Sections 17-19 set out the restrictions on the use of cautions by the police which have long been promised by the Government. In essence, the more serious the alleged offence, the more restrictions on the use of cautions.
There are a number of offences created relating to wilful neglect by care workers.
In cases involving the murder of police or prison officers, where the sentence is life, the Act provides that the starting point for consideration of the minimum period of detention should be the whole life, rather than, as at present 30 years.
Part 2 deals with Youth Offenders. Currently, young offenders may be detained in young offender institutions, remand centres and secure training centres. The Act provides that in addition there can be established secure colleges – designed to place greater emphasis on the education of young offenders. The Act also provides for the contracting out of the provision of services relating to young offenders.
Among other detailed amendments, Section 41 amends the Crime and Disorder Act 1998 so that any youth caution or youth conditional caution given to a young person aged 17 must be given in the presence of an appropriate adult. That is already a requirement where a youth caution or youth conditional caution is given to a child or young person aged under 17.
Part 3 on Courts and tribunals among other things introduces a new single justice procedure whereby proceedings against adults charged with summary-only non-imprisonable offences can be considered by a single magistrate, on the papers. This will be without the attendance of either prosecutor or defendant. The defendant will be able to engage with the court in writing instead of attending a hearing; as neither prosecutors nor defence will be attending, the case will not need to be heard in a traditional courtroom.
The purpose of this new procedure is to deal more proportionately with straightforward, uncontested cases, involving offences such as failure to register a new vehicle keeper, driving without insurance, exceeding a 30mph speed limit, and TV licence evasion. In many of these cases the defendant is not present in court, either because they have chosen not to engage with the process or because the defendant has sent a written guilty plea. In such cases, the hearing takes place in an empty courtroom with only magistrates, prosecutors and court staff present. This procedure offers an alternative form of proceedings to help ensure that these cases are brought before the court at the earliest opportunity and dealt with more efficiently.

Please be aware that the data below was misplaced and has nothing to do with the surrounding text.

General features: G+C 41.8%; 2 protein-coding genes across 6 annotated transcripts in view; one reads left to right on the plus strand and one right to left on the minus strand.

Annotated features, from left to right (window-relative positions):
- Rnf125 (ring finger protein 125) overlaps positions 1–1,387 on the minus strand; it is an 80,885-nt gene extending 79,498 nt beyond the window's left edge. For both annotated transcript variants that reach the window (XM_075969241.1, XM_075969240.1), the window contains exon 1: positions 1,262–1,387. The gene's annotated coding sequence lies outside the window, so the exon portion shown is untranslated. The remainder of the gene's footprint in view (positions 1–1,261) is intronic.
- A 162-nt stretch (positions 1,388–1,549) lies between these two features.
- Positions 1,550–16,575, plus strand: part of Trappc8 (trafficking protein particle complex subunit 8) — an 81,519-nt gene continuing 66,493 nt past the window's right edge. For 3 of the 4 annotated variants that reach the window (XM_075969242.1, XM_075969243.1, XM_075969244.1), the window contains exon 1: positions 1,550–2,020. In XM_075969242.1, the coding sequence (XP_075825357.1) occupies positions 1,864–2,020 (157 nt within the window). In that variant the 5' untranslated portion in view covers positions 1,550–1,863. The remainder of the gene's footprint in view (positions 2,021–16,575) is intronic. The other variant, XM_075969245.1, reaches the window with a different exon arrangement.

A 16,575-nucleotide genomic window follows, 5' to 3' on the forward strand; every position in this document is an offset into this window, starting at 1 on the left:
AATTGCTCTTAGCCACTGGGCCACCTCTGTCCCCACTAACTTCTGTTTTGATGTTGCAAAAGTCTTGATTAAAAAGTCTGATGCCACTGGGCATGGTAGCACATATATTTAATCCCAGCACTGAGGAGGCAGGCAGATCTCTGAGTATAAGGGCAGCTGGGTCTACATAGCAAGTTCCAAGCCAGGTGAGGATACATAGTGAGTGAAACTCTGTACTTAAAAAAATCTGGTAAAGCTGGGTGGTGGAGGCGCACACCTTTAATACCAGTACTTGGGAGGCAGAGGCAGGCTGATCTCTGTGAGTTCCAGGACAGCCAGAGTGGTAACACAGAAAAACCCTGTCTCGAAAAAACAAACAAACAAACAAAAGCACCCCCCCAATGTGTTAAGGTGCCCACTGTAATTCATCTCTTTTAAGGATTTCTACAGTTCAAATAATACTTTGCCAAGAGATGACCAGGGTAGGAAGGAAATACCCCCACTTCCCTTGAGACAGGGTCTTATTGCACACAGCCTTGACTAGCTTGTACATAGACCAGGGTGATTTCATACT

The Act introduces a new principle that those convicted of crimes should be required to make a contribution towards the costs of the criminal court. The details will appear in regulations in due course.
Part 3 also extends the potential use of ‘leap-frogging’ – enabling cases that are clearly going to go to the Supreme Court to get there directly, without the need for a hearing in the Court of Appeal.
Part 3 also raises the age limit for jurors to 75. It also creates new offences that may be committed by jurors – e.g. using social media during a trial.
Part 4 – on changes to Judicial review – will be the subject of a separate blog entry.
The Act and accompanying explanatory notes can be found at http://www.legislation.gov.uk/ukpga/2015/2/contents
In the latest podcast, I talk to the Chairman of the Parole Board for England and Wales. (There is a separate Parole Board for Scotland). The Parole Board is an independent body that carries out risk assessments on prisoners to determine whether they can be safely released into the community.
In the interview, we discuss when and why the Board was created, how its functions have developed over the years, and its current work.
You can find out more about the work of the Parole Board by going to https://www.gov.uk/government/organisations/parole-board
You can listen to Sir David Calvert Smith by going to http://global.oup.com/uk/orc/law/els/partington14_15/student/podcasts/Calvert-Smith.mp3
In February 2015, the Government announced that – from March 2015 – it would be possible for those charged with minor motoring offences to plead online.People charged with summary motoring offences, like speeding, failing to identify the driver or using a vehicle without insurance, are now able to use the website to respond to charges against them.
The new digital system means defendants will be able to make their plea from any suitable device 24 hours a day through the secure website.
The service is offered as an alternative to a postal plea or attending court and was developed with court users to meet their needs. It was trialled in the Greater Manchester are before being rolled out nationally.
The ‘make a plea’ site is at https://www.makeaplea.justice.gov.uk/
Just before the 2014-15 Parliamentary session came to an end, the Government announced that it had accepted in principle all the recommendations made by Lord Justice Leveson on improving efficiency in the Criminal Justice system. (See entry in this blog in January 2015).
Particular emphasis was placed on changes that might be brought about with no or very little public expenditure.
The announcement was made in a letter from the Lord Chancellor to Lord Justice Leveson.
From 1 August 2015, Lord Justice Bean will be Chair of the Law Commission – a three year appointment. Professor David Ormerod has been reappointed for a further five year term.